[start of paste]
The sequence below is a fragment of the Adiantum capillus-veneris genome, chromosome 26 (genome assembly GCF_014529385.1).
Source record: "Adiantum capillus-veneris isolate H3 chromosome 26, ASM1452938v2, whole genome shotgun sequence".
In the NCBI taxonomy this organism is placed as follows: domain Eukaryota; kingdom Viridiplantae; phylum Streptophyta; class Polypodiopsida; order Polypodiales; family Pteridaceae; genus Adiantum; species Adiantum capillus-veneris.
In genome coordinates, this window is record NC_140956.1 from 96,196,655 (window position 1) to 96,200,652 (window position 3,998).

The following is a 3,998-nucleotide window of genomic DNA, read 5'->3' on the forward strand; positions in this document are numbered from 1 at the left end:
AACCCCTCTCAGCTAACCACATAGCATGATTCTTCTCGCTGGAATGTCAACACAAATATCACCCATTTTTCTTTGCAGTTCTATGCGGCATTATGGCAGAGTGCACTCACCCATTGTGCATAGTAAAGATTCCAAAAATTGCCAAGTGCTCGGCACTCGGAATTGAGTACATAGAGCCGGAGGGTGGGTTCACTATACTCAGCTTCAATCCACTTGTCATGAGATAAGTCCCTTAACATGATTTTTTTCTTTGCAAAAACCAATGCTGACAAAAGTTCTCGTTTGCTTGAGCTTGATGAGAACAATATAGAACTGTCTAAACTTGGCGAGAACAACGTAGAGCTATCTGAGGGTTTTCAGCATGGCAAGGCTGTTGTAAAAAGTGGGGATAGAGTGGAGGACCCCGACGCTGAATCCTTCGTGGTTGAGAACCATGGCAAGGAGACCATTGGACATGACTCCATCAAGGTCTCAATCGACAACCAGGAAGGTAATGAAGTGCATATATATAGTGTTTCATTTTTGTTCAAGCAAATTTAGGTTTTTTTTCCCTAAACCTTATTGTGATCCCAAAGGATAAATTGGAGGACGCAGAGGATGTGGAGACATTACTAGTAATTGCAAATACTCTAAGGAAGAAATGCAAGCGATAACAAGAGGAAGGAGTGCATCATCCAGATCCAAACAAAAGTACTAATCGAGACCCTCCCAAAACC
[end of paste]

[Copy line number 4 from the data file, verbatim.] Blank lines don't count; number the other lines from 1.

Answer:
In genome coordinates, this window is record NC_140956.1 from 96,196,655 (window position 1) to 96,200,652 (window position 3,998).